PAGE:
The last few years have witnessed rising farmer suicides.
Mounting debts and land turning unsuitable for agriculture after being doused with chemical fertilisers!
While it may seem like the Indian farmer’s dependence on chemicals helps increase productivity in the short term, consequences, in the long run, are irreparable.
Besides, the cost of these chemical fertilisers continues to burn holes in their pockets.
But one organic farmer from Tamil Nadu has proven how Azolla (considered a weed in most parts of the world) can effectively be used as a bio-fertiliser to increase the production of paddy by 30 to 40 per cent.
Hailing from Mayiladuthurai Taluka, S Ramuvel started farming on their 10-acre farm at the age of 15, along with his father.
While the young farmer resorted to the use of chemicals at the start, in the year 2000, he switched to organic farming.
The 43-year-old may have now shifted to cultivating sugarcane after paddy prices fell, but he continues to be a promoter of the humble fern. He confesses how he turned to Azolla for its weed-control and nitrogen-fixation properties after learning about them from the Centre for Indian Knowledge Systems, an NGO that promotes organic farming.
Before turning to Azolla, the farmer relied on the panchakaviyam mixture. This is made using five litres of cow dung, the same amount of cow urine, three litres of milk, two litres of curd, 18 bananas, three litres of coconut water and two litres of sugarcane extract.
This mixture is stirred daily. After 15 days, 10 per cent of the resulting solution is mixed with water and used as fertiliser.
The difference between the two bio-fertilisers is–while Azolla decomposes in the soil as manure and provides nitrogen to it, panchakaviyam could be directly sprayed to the plants that absorbed it.
What is Azolla really?
Azolla is a very common free-floating aquatic fern. It can be found in moist soil, ditches, and pools, and is a highly productive plant. It doubles its biomass in 10–15 days if the conditions are right.
The fern’s nitrogen-fixing capability makes it an excellent alternative to chemical fertilisers. In China, for over 1,000 years, Azolla has been used as a bio-fertiliser to bolster agricultural productivity.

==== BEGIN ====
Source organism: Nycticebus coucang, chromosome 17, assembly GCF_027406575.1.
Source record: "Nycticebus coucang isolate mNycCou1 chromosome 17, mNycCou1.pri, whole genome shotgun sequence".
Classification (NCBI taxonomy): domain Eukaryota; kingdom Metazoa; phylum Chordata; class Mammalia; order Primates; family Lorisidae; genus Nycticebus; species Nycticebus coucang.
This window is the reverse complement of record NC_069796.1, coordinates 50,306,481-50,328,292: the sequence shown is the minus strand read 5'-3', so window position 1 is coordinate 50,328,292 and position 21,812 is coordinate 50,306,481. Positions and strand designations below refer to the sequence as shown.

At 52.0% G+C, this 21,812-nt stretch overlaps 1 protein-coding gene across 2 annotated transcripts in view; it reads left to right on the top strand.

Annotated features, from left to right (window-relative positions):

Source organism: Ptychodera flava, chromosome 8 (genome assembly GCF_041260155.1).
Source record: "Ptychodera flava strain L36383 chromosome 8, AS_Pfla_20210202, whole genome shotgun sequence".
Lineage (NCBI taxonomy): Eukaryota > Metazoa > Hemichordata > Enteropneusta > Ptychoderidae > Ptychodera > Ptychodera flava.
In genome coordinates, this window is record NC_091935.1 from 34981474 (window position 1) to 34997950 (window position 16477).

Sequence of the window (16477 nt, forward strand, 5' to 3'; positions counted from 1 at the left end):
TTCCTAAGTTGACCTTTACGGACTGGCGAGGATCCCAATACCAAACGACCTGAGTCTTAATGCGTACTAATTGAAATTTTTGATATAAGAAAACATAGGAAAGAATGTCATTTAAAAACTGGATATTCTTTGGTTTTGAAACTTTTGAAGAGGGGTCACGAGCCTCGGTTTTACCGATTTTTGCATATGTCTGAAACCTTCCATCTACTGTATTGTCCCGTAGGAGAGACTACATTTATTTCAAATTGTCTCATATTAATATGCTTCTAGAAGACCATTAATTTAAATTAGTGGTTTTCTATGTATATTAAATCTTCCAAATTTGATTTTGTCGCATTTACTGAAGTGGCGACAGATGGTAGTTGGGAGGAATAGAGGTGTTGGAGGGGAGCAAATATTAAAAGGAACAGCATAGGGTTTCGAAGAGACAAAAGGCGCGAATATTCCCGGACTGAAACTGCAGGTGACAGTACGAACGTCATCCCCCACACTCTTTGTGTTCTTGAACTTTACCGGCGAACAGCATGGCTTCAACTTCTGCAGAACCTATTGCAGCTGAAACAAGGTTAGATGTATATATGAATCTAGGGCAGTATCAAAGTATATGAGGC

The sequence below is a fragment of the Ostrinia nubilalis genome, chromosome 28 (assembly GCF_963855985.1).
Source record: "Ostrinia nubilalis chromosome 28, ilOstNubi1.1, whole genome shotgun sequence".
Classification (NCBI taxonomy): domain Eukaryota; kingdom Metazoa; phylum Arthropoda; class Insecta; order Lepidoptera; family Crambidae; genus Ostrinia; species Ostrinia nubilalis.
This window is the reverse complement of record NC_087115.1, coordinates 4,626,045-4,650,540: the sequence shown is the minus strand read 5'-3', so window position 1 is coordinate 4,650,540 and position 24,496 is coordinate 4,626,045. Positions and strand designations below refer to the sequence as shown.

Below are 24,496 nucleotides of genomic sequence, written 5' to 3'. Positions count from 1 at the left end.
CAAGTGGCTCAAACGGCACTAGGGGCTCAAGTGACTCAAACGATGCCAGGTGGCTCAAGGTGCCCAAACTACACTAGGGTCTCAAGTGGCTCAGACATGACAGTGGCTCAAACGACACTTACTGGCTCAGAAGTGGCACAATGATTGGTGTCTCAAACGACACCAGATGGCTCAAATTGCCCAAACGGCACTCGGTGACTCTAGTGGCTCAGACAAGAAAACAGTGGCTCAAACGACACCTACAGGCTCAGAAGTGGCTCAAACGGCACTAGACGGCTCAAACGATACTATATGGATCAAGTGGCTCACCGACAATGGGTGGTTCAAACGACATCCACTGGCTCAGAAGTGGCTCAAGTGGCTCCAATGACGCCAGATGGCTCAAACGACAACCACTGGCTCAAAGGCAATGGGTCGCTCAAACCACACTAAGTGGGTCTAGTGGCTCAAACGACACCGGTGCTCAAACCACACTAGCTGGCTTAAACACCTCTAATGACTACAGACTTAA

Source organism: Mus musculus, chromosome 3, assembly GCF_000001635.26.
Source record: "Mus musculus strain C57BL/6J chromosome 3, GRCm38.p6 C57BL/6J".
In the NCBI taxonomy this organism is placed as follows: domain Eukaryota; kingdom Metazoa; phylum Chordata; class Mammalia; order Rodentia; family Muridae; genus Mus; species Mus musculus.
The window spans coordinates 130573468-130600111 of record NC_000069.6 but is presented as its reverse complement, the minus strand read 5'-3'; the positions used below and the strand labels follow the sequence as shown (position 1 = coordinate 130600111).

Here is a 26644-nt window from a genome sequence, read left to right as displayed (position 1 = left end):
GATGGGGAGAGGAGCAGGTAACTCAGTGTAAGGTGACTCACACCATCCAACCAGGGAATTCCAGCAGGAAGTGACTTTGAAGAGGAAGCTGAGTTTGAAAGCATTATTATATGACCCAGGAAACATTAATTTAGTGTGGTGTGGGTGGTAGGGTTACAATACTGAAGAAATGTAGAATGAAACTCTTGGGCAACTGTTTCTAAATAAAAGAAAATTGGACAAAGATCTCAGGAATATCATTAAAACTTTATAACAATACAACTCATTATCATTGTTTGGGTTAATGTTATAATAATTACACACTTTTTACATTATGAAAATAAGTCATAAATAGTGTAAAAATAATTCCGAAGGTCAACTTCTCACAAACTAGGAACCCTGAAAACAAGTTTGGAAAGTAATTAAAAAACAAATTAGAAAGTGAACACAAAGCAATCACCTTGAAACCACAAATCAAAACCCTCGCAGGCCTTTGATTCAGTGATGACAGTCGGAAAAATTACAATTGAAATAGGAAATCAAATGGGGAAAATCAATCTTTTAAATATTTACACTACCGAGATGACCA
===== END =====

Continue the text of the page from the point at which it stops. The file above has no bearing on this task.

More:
When it is sprayed on the paddy field, it quickly multiplies and forms a dense green mat over the water. This not only releases nitrogen for the plants but also acts as weed-control for the crop.
According to a report in The Hindu, the basal application of green Azolla manure at the rate of 10-20 tonnes per hectare increases soil nitrogen by 45-60 kg and reduces 20-30 kg of nitrogenous fertiliser requirement of the rice crop. This information has been highlighted by the Tamil Nadu Agricultural University (TNAU), Coimbatore.
Ramuvel used this property of the fern as a substitute of urea for paddy crops. He adds, how apart from its use as an eco-friendly fertiliser, Azolla can also be used as feed for cattle, ducks, pigs, and fish, owing to its high protein content.
Benefits of Azolla
“The benefit of using Azolla is that it is locally available and inexpensive. It is cheap and renewable. If you don’t want to rely on the market to buy it, you can grow it in your own nursery by buying a kilo or two, and adding it to a 2-ft pit filled with water. Within a few days, it multiplies on its own. You can then cultivate it from the pond and release it into the paddy field,” says Ramuvel.
Azolla can also be used as compost by drying it and mixing it with the soil to be used as farm manure. Since rice cultivation is a water-intensive technique, the Azolla that forms a dense green mat on the surface of the water in the field prevents water evaporation. Thereby making the process of cultivation water-efficient too.
Earlier, paddy cultivation using chemical fertilisers cost him Rs 1,500 per acre, but the use of Azolla as a bio-fertiliser has cut down the cost of production by 25 per cent and increased the paddy yield by 30-40 per cent.
Unlike chemical fertiliser that would increase the yield for a shorter duration and leave poisonous remnants, even after the water in a paddy field evaporates, Azolla retains in the soil and continues to strengthen it.
“The field keeps the farmer alive, so it is our responsibility to keep it healthy and young. There is no better way to ensure this other than organic farming. Chemical fertilisers are relatively new and a short-term answer. But organic farming has been around for ages. Say ‘no’ to chemicals and turn to green manure. It’s the best way to ensure that the land is nourished,” Ramuvel signs off.
(Edited by Shruti Singhal)